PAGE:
Firstly, though it is an old eld in physics,the study ofelectromagnetic properties of mate-rials at microwave frequenciesis full of academicimportance (Solymar and Walsh 1998; Kittel1997;Von Hippel 1995a,b; Jiles 1994; Robert 1988),especially formagnetic materials (Jiles 1998; Smit1971) and superconductors(Tinkham 1996) andferroelectrics (Lines and Glass 1977). Theknowl-edge gained from microwave measurements con-tributes to ourinformation about both the macro-scopic and the microscopicproperties of materi-als, so microwave techniques have beenimportantfor materials property research. Though magneticmaterialsare widely used in various elds, theresearch of magnetic materialslags far behind theirapplications, and this, to some extent,hinders usfrom making full application of magnetic mate-rials.Until now, the electromagnetic propertiesof magnetic properties atmicrowave frequencieshave not been fully investigated yet, and thisisone of the main obstacles for the development ofmicrowavemagnetoelectrics. Besides, one of themost promising applications ofsuperconductors ismicrowave electronics. A lot of effort hasbeenput in the study of the microwave propertiesof superconductors,while many areas are yet tobe explored. Meanwhile, as ferroelectricmateri-als have great application potential in developingsmartelectromagnetic materials, structures, and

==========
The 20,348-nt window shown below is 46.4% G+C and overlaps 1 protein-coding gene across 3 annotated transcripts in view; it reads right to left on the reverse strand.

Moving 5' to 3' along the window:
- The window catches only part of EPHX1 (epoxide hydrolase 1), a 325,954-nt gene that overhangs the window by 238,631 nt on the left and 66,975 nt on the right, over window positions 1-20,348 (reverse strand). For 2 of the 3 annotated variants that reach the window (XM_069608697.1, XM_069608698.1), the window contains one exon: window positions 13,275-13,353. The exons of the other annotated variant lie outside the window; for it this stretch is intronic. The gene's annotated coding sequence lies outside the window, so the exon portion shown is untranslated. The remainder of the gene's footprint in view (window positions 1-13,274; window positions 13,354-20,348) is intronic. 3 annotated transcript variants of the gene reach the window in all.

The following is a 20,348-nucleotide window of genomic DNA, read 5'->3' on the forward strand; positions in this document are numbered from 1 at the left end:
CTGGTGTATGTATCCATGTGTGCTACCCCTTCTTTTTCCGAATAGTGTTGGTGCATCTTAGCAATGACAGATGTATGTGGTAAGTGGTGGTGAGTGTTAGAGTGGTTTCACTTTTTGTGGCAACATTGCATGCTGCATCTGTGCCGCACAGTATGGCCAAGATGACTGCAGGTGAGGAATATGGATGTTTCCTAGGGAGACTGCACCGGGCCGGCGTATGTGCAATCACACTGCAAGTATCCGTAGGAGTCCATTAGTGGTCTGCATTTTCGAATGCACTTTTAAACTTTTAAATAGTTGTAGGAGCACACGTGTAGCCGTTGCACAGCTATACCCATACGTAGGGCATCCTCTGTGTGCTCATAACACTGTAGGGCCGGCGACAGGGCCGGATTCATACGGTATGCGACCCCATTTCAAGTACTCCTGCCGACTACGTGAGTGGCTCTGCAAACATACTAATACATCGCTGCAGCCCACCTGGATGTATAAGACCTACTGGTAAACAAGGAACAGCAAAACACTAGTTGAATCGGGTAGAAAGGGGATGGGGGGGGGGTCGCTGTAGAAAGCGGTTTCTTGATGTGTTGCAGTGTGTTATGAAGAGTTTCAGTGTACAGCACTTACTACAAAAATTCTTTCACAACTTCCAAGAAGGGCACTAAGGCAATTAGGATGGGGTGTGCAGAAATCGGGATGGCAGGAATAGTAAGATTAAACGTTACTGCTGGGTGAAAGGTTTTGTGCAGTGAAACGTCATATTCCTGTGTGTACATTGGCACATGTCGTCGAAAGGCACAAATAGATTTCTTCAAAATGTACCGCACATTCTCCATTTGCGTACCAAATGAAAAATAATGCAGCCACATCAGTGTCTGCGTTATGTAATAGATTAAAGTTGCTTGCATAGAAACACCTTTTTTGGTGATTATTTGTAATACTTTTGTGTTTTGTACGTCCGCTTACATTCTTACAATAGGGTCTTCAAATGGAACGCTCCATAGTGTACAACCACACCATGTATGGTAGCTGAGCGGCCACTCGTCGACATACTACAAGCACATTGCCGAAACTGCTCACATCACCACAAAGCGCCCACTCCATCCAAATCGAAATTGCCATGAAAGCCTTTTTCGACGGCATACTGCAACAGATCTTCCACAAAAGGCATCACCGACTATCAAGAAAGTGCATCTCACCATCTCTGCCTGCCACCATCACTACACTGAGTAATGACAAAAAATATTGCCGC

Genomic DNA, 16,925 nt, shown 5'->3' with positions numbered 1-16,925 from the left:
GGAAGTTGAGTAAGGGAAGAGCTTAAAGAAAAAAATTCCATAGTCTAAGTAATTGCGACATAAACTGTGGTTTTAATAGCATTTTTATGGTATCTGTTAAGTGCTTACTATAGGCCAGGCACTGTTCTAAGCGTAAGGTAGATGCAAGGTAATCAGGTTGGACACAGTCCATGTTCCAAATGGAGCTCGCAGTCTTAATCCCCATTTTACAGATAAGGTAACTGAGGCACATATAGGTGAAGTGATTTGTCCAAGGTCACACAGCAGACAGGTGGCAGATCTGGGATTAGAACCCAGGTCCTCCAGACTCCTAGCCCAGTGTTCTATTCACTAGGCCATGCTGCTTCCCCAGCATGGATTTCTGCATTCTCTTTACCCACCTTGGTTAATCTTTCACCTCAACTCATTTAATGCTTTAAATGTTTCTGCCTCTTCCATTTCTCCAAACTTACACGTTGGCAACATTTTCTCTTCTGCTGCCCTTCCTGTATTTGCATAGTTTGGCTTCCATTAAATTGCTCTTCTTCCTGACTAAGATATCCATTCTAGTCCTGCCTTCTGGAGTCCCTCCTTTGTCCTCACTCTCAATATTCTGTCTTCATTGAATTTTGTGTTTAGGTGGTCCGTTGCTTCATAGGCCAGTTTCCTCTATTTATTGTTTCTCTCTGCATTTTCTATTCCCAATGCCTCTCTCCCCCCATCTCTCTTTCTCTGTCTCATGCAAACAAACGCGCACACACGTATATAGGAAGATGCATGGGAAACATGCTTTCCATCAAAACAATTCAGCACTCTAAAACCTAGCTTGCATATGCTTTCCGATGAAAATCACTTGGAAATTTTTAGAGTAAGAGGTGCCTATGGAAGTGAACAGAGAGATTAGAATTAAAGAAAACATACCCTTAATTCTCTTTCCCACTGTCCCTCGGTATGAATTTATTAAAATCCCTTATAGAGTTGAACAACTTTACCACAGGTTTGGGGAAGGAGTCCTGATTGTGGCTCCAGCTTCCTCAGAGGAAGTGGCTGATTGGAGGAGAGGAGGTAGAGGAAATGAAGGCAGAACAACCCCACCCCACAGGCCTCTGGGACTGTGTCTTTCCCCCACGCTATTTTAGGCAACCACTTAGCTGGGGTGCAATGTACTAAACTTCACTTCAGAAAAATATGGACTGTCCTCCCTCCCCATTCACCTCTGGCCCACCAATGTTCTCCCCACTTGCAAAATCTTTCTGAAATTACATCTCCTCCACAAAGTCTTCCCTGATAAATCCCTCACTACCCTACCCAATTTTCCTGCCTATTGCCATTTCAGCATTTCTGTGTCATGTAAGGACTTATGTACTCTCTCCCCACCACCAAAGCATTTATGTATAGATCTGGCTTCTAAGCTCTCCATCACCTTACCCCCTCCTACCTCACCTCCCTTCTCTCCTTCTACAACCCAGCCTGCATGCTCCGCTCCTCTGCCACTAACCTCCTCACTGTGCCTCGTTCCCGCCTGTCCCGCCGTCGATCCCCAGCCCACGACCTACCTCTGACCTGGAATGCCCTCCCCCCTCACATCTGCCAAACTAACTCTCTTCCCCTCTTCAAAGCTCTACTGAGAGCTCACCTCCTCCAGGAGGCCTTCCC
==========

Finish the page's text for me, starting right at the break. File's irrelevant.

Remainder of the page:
and magnetic material to indicate the dominantresponses ofdifferent types of materials. Allmaterials have some response tomagnetic eldsbut, except for ferromagnetic and ferrimagnetictypes,their responses are usually very small,and their permeabilityvalues differ from 0 bya negligible fraction. Most of theferromagneticmaterials are highly conductive, but we callthemmagnetic materials, as their magnetic propertiesare the mostsignicant in their applications. Forsuperconductors, the Meissnereffect shows thatthey are a kind of very special magneticmaterials,but in microwave electronics, people are moreinterestedin their surface impedance.